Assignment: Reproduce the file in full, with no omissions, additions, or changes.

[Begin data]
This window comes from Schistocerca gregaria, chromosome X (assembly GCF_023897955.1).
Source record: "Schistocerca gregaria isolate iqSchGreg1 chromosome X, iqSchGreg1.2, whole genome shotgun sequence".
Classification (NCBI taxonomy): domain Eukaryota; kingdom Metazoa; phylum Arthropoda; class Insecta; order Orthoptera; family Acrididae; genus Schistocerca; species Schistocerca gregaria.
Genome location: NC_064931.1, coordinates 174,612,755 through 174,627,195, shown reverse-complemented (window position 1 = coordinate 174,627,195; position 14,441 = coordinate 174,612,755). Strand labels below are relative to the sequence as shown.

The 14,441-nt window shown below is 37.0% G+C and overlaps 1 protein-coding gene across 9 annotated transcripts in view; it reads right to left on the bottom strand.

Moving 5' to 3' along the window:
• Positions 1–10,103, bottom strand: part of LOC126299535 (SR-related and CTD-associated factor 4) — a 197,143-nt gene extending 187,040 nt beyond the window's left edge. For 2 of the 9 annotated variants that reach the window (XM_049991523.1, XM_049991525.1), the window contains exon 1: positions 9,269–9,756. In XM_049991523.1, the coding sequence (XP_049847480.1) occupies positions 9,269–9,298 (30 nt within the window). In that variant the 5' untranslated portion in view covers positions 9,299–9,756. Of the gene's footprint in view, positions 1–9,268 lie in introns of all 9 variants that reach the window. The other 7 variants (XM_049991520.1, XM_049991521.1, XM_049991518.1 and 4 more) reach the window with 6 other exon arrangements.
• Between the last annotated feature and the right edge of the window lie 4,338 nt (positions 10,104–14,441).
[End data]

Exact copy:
This window comes from Schistocerca gregaria, chromosome X (assembly GCF_023897955.1).
Source record: "Schistocerca gregaria isolate iqSchGreg1 chromosome X, iqSchGreg1.2, whole genome shotgun sequence".
Classification (NCBI taxonomy): domain Eukaryota; kingdom Metazoa; phylum Arthropoda; class Insecta; order Orthoptera; family Acrididae; genus Schistocerca; species Schistocerca gregaria.
Genome location: NC_064931.1, coordinates 174,612,755 through 174,627,195, shown reverse-complemented (window position 1 = coordinate 174,627,195; position 14,441 = coordinate 174,612,755). Strand labels below are relative to the sequence as shown.

The 14,441-nt window shown below is 37.0% G+C and overlaps 1 protein-coding gene across 9 annotated transcripts in view; it reads right to left on the bottom strand.

Moving 5' to 3' along the window:
• Positions 1–10,103, bottom strand: part of LOC126299535 (SR-related and CTD-associated factor 4) — a 197,143-nt gene extending 187,040 nt beyond the window's left edge. For 2 of the 9 annotated variants that reach the window (XM_049991523.1, XM_049991525.1), the window contains exon 1: positions 9,269–9,756. In XM_049991523.1, the coding sequence (XP_049847480.1) occupies positions 9,269–9,298 (30 nt within the window). In that variant the 5' untranslated portion in view covers positions 9,299–9,756. Of the gene's footprint in view, positions 1–9,268 lie in introns of all 9 variants that reach the window. The other 7 variants (XM_049991520.1, XM_049991521.1, XM_049991518.1 and 4 more) reach the window with 6 other exon arrangements.
• Between the last annotated feature and the right edge of the window lie 4,338 nt (positions 10,104–14,441).